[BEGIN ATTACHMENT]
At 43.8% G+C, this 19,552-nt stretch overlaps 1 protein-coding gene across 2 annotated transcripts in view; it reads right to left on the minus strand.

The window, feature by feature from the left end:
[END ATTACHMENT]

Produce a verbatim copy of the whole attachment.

At 43.8% G+C, this 19,552-nt stretch overlaps 1 protein-coding gene across 2 annotated transcripts in view; it reads right to left on the minus strand.

The window, feature by feature from the left end: